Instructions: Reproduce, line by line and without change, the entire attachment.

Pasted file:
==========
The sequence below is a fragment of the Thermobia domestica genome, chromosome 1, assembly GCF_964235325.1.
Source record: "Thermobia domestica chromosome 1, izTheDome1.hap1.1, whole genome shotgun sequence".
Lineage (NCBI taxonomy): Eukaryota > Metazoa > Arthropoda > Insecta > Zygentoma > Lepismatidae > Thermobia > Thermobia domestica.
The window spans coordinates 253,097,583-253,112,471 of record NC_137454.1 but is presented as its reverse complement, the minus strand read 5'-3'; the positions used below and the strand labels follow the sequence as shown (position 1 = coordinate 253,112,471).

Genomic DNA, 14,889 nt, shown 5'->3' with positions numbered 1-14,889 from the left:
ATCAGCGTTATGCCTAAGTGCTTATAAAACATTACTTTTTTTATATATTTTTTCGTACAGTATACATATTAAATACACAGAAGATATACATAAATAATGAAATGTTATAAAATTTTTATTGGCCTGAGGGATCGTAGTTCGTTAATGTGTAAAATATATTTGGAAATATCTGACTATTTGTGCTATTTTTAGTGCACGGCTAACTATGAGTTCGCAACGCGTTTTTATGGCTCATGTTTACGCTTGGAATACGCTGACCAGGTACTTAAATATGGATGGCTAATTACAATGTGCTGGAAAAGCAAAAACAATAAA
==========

The sequence below is a fragment of the Thermobia domestica genome, chromosome 1, assembly GCF_964235325.1.
Source record: "Thermobia domestica chromosome 1, izTheDome1.hap1.1, whole genome shotgun sequence".
Lineage (NCBI taxonomy): Eukaryota > Metazoa > Arthropoda > Insecta > Zygentoma > Lepismatidae > Thermobia > Thermobia domestica.
The window spans coordinates 253,097,583-253,112,471 of record NC_137454.1 but is presented as its reverse complement, the minus strand read 5'-3'; the positions used below and the strand labels follow the sequence as shown (position 1 = coordinate 253,112,471).

Genomic DNA, 14,889 nt, shown 5'->3' with positions numbered 1-14,889 from the left:
ATCAGCGTTATGCCTAAGTGCTTATAAAACATTACTTTTTTTATATATTTTTTCGTACAGTATACATATTAAATACACAGAAGATATACATAAATAATGAAATGTTATAAAATTTTTATTGGCCTGAGGGATCGTAGTTCGTTAATGTGTAAAATATATTTGGAAATATCTGACTATTTGTGCTATTTTTAGTGCACGGCTAACTATGAGTTCGCAACGCGTTTTTATGGCTCATGTTTACGCTTGGAATACGCTGACCAGGTACTTAAATATGGATGGCTAATTACAATGTGCTGGAAAAGCAAAAACAATAAA